Is the danger of political killing exaggerated? Yes, one person died over the weekend, and every death is a tragedy, but this is still viewed as an aberration and the general public doesn't seem to expect it to become a 'new normal' for every day or so somebody to lose their life because of ideology.

Personally, I think that outright civil war or something like that is rather unlikely, but I'm concerned about a slow but sure rise of victims getting hurt or even killed in random-ish events. But maybe that's just falling for 'if it bleeds, it leads' news coverage that stresses division over people getting along?
41 posts and 8 image replies omitted. Click reply to view.

 No.6712

>>6701
>It was clearly murder.
Serious, non-rhetorical question: Did you watch the video?  I don't see how someone can reasonably claim not only that it was murder, but that it was clearly murder.  He was being assaulted by a mob of people.  He was hit by a skateboard by one person and he shot another person who was drawing a handgun on him (and possibly would have fired if he didn't lose a portion of his bicep).  It is at least plausible that it was self-defense.  And personally, I'd say that the evidence very heavily points toward a verdict of self-defense.

https://www.youtube.com/watch?v=EZTDkjU-X5M

 No.6713

File: 1599688574190.png (266.91 KB, 625x428, 625:428, EgdH2qVU0AElj_Z.png) ImgOps Google

Gaige Grosskreutz (the man whom Kyle shot in the arm) allegedly admitted that he might have killed Kyle if Kyle hadn't disarmed him first.  Personally I'd say that Kyle has less than a 10% chance of getting convicted of first-degree intentional homicide (the Wisconsin equivalent of murder) -- and the only reason that I'd go as high as 10% is my lack of confidence in the justice system.
https://twitter.com/MrAndyNgo/status/1299086141329563648?s=20

 No.6714

File: 1599688976215.jpg (126.7 KB, 903x1213, 903:1213, 1490382748840.jpg) ImgOps Exif Google

>>6701
>The entire police system is corrupt
If you mean the system considered as a whole (as opposed to all the officers considered individually), then I agree.

>its not a matter of "bad cops", but completely reforming the system.
I agree.  The police have too much unaccountable power and too little oversight.


 No.6638[Reply]

File: 1599170951924.jpeg (8.26 KB, 212x238, 106:119, images (3).jpeg) ImgOps Google

Defamation against non-civilians is bad but, as long as they are political opponents then outright willful lies are "political speech".

I understand that factual basis can be challenged, threatening any sort of free speech, but why do politicians get a pass on being dishonest pieces of shit due for the guillotine?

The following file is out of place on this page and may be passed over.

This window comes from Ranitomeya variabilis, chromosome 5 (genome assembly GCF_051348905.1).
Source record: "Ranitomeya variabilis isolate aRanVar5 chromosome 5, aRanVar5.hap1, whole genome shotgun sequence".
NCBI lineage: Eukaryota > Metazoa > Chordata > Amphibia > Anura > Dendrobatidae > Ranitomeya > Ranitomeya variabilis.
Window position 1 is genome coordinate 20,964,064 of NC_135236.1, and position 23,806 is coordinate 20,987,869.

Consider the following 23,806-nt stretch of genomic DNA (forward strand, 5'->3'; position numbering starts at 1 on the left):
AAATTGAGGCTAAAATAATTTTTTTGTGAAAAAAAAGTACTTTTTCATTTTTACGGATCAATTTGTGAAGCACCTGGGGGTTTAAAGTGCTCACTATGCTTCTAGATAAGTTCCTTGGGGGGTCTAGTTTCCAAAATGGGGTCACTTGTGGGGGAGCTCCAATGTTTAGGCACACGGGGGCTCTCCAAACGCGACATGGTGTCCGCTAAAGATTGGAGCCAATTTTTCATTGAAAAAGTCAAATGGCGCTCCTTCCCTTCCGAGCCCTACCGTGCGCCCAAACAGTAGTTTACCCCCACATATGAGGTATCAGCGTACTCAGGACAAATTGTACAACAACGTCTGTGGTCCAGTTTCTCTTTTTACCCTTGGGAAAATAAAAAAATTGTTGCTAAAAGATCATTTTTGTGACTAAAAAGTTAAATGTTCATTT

Secondarily, should the guillotine be used for political lies.  I'd love to see Gorsuch's head lopped off for the Trans-Am Trucking absurdity, even considering my neck would still go first.

Thoughts?  Do anons on this board even have thoughts of their own or just spout their masters' lies?
9 posts omitted. Click reply to view.

 No.6664

>>6663
Ah, I see. Still, if they can use it for things like this, it definitely should be axed.

 No.6677


 No.6679

>>6653
>That would be state law, not the federal statute at issue.  Not every tort is addressable in federal court.

If there is a federal question or other means of federal jurisdiction then absolutely every state issue involved in the matter is also under the jurisdiction of the federal court.

Further contract law is the opposite of torts and entirely different.  Just to correct your vocabulary.


 No.6559[Reply]

File: 1598310632042.png (776.74 KB, 713x531, 713:531, park.png) ImgOps Google

Two years ago, homeless people in my area (American city) started grouping together, first in a buffer between a highway and businesses.  This year, I think, is a year for increased homelessness and there are various camps in parks and around lakes.

I know people become homeless when they don't make 2.5 or 3 times the asking price for rent, have bad credit, or behaved in some way that make them uninteresting to landlords.  Or if they had a house owned by the bank, didn't make the bank happy.  Or something similar.  Few people like to be homeless, so it is part of the economic system for conditioning proper behavior.  So I understand all that, but I think I have what might be a stupid question.

Let's say someone becomes homeless.  If they do or can not fix the problem in one waking period, given most people need to sleep, they will need to sleep.  Where is the respectful place for good homeless people to sleep?  I gather these camps make people upset -- people complain and eventually police clear them by force and trash the tents.  I gather tent camps are not the way.  Where should the good homeless people sleep?
9 posts and 2 image replies omitted. Click reply to view.

 No.6607

>>6602
How many available jobs are there in the middle of nowhere, though? Or is the plan to look for jobs in larger towns and then ship the homeless off there to work? Where will they live once they get there? I really don't see how that's suppose to work...

 No.6608

>>6607
My experience, it's a lot easier to find work in rural areas, since they've usually still got a lot of stuff that needs doing, and a lot fewer people doing it.